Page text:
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  • The Orlando Museum of Art. Photo: MrX/Wikipedia Commons.

    FBI Seizes Basquiat Works from Orlando Museum of Art

    The Federal Bureau of Investigations on June 24 raided the Orlando Museum of Art and carted away twenty-five paintings alleged to have been made by Jean-Michel Basquiat after the works’ authenticity was questioned. The haul comprised the entirety of the works in the show “Heroes & Monsters: Jean-Michel Basquiat,” which opened at the Florida museum in February and had been slated to run through June 30. The seizure took place while visitors were in the institution, with the museum closing its doors—and the exhibition—shortly thereafter.

    According to multiple sources, officials were acting on

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  • Sam Gilliam. Photo: Fredrik Nilsen Studio.

    Sam Gilliam (1933–2022)

    Sam Gilliam, who profoundly reshaped the idea of painting by liberating the canvas from the frame and rendering it in three dimensions, died of kidney disease at his home in Washington, DC, June 25 at the age of eighty-eight. The news was confirmed jointly by Pace Gallery and David Kordansky Gallery, which represent the artist. During a career that spanned seven decades, Gilliam first gained broad recognition in the 1960s and early ’70s for his Beveled-edge paintings and his Drape works, the former featuring canvas that the artist painted with abstract designs before stretching it across a

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  • Members of ruangrupa. Photo: Jin Panji.

    Documenta 15 Curators, Director, Apologize for Inclusion of Work Deemed Anti-Semitic

    Indonesian curatorial collective ruangrupa, who organized the recently opened Documenta 15, and Sabine Schormann, the quinquennial’s director, separately issued statements apologizing for the inclusion at the exhibition of a work containing anti-Semitic imagery. People’s Justice, a mural by Indonesian collective Tarang Padi, created in 2002 in response to the violent military dictatorship of Suharto in their home country, was first covered over and then removed after it was discovered to feature two exaggerated and unkind depictions of Jews. One was a clearly labeled Mossad agent with the head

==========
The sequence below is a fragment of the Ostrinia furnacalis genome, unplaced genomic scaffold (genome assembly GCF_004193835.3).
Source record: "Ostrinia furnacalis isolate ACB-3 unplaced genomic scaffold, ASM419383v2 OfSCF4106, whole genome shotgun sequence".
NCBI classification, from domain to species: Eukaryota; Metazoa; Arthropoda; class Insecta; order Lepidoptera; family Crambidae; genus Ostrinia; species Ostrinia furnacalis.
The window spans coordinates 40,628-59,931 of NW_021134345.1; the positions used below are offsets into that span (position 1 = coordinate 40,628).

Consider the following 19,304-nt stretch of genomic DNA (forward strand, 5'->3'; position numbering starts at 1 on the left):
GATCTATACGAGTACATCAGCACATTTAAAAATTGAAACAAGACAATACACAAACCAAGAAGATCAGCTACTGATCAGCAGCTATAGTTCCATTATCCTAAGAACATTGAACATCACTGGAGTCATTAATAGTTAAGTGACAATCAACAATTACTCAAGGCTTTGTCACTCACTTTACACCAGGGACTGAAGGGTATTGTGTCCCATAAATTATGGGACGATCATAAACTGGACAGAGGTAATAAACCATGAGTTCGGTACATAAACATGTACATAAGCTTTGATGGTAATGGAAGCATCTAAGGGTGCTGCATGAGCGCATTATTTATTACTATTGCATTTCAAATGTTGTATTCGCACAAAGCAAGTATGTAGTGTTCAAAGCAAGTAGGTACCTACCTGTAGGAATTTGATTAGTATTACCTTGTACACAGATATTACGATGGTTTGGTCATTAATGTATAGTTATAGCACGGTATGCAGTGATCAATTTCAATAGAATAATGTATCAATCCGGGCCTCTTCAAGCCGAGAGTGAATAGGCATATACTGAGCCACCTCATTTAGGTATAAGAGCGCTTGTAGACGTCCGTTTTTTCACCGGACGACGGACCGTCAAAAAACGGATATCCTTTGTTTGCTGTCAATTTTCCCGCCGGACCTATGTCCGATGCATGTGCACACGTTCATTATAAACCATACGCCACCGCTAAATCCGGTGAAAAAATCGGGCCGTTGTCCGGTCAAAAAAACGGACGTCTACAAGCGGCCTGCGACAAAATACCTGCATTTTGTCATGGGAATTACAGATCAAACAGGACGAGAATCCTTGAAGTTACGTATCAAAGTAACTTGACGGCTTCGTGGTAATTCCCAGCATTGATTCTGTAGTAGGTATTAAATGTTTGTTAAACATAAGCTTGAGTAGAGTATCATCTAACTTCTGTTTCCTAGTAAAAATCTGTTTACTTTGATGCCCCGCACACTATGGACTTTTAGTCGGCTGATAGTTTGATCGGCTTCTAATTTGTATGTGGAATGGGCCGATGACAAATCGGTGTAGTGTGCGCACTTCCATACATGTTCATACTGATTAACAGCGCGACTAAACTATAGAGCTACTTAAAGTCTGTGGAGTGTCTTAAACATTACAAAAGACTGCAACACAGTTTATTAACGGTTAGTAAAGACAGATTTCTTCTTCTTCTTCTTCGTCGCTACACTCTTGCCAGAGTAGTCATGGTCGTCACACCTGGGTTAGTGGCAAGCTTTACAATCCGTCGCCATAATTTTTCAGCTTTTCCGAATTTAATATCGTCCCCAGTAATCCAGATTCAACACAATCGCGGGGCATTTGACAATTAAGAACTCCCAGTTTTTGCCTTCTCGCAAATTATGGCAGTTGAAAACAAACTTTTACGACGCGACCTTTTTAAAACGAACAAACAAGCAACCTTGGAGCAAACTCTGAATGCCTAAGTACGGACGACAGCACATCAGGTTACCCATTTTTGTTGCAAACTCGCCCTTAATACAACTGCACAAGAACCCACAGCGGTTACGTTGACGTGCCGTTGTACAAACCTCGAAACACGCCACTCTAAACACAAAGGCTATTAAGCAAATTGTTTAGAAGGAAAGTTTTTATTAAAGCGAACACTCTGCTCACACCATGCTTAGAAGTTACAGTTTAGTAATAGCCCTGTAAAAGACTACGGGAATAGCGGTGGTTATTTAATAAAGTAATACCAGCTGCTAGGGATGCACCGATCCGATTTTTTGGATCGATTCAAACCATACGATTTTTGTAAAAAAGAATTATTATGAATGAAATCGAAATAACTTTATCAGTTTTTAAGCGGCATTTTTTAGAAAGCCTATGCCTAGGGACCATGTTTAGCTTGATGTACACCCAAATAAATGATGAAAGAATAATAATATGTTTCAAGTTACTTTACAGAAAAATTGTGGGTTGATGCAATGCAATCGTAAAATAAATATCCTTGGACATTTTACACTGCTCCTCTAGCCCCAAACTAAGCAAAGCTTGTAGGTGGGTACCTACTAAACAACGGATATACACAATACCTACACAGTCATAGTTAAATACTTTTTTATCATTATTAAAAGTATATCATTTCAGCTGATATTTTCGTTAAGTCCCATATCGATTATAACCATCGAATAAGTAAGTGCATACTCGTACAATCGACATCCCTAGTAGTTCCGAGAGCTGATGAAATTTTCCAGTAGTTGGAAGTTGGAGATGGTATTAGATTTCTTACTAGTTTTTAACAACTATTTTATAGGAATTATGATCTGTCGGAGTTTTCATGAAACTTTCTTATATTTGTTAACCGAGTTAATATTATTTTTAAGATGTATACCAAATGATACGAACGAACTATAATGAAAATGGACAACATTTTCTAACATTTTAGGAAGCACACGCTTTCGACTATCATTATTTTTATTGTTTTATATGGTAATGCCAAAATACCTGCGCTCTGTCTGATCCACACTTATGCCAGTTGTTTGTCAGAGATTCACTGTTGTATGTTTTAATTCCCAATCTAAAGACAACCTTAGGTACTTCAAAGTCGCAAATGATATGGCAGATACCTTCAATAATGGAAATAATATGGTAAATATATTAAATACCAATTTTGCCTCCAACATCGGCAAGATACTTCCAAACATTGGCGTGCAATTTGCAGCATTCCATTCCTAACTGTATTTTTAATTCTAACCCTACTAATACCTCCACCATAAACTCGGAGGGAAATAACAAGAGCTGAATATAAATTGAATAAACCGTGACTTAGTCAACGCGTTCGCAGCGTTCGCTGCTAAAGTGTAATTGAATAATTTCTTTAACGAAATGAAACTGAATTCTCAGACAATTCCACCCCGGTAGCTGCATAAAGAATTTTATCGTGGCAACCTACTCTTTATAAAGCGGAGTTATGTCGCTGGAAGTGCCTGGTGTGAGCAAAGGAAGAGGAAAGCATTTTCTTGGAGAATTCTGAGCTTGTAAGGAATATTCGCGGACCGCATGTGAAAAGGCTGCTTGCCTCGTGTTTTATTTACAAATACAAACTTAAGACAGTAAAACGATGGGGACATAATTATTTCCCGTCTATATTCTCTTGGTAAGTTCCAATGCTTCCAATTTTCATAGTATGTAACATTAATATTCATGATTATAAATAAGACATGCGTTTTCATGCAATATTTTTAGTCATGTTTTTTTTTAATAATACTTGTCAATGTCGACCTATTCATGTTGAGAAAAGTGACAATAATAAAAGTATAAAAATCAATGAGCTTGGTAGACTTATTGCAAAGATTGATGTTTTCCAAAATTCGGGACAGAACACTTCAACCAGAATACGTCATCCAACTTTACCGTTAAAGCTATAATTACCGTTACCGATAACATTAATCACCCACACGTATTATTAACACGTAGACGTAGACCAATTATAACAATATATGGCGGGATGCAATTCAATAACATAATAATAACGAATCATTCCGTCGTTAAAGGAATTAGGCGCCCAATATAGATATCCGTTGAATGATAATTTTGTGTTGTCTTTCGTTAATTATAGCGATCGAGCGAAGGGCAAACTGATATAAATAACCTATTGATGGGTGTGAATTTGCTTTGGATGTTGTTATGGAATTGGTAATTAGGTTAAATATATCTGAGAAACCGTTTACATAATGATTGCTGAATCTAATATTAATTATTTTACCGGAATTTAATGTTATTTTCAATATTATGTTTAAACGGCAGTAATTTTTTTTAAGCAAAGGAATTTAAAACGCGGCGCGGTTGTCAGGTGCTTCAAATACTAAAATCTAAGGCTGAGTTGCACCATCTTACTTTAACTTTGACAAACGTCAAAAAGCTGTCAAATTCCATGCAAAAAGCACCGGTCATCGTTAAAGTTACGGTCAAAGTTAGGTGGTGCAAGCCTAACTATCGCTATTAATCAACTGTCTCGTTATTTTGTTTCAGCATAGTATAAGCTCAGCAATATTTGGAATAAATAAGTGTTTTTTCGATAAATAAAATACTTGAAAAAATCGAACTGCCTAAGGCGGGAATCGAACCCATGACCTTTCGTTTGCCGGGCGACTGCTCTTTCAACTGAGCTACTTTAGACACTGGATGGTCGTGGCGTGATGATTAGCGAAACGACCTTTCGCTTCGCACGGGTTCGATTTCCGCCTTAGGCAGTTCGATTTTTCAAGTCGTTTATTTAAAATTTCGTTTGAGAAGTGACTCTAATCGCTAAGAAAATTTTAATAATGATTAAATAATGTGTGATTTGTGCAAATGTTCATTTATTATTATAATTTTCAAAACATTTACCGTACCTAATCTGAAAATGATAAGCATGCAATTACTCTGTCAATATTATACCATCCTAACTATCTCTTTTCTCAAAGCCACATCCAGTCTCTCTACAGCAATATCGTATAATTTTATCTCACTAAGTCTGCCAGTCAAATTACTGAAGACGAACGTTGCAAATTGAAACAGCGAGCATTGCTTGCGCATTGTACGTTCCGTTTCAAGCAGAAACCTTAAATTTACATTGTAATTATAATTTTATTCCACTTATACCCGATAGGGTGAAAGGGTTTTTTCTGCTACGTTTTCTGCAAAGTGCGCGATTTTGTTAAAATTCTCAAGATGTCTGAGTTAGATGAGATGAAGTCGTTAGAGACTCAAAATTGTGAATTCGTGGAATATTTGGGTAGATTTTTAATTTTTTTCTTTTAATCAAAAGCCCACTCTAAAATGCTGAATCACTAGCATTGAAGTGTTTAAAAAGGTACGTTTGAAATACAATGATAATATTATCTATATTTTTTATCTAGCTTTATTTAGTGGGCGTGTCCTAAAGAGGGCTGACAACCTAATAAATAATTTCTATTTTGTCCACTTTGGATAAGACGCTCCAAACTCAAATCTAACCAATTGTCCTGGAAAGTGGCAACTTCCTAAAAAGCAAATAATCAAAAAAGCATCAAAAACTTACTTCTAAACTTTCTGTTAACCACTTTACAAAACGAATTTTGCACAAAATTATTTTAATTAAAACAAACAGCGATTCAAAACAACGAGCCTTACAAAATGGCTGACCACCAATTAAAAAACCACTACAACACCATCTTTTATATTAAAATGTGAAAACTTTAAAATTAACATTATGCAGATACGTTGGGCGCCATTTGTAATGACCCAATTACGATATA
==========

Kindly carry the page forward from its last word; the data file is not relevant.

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  • A view of Bears Ears National Monument in Utah. Photo: Bruce Rinehart/Wikipedia Commons.

    Indigenous Tribes to Jointly Manage Bears Ears National Monument

    Representatives from five Native American tribes and US government officials on June 22 signed a historic agreement placing Bears Ears National Monument in the joint care of the tribes and the federal government. The Utah park, encompassing roughly 1.8 million acres and comprising red rock canyons and active pasturelands and home to numerous petroglyphs and pictographs, will be comanaged by the Hopi Tribe, the Navajo Nation, Pueblo of Zuni, the Ute Indian Tribe of the Uintah and Ouray Reservation, and the Ute Mountain Ute Tribe in conjunction with the Interior Department’s Bureau of Land Management

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  • Wolf Kahn and Emily Mason in 2011. Photo: Mylene Pionilla.

    $800,000 Awarded to Six Institutions by Wolf Kahn and Emily Mason Foundations

    Six cultural institutions have been named as the beneficiaries of an $800,000 grant initiative honoring artists Wolf Kahn (1927–2020) and Emily Mason (1932–2019), who were married for sixty-two years. The grant recipients are Hunter College (Advanced Curatorial Certificate Program), the New York Botanical Garden, the Elizabeth Foundation for the Arts (Robert Blackburn Printmaking Workshop), and the International Print Center, all in New York, and the Brattleboro Museum & Art Center and the Vermont Studio Center, both in Vermont. Each grantee will receive $100,000. The grants are made jointly by

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  • The south campus building of Pasadena’s ArtCenter College of Design. Photo: Wikipedia Commons/Jchobanana.

    Pasadena ArtCenter College of Design Faculty Unionize, Joining AFT/CFT

    The faculty of the Pasadena ArtCenter College of Design earlier this month voted to join AFT/CFT, the California branch of the American Federation of Teachers, which is affiliated with the AFL-CIO (American Federation of Labor and Congress of Organizations, the largest federation of unions in the United States. The college’s seven hundred full- and part-time faculty members cast their ballots via mail: These were counted on June 21, with sixty percent in favor of unionizing.

    The unionization arrived after two years of sustained campaigning by faculty, which was met by the administration with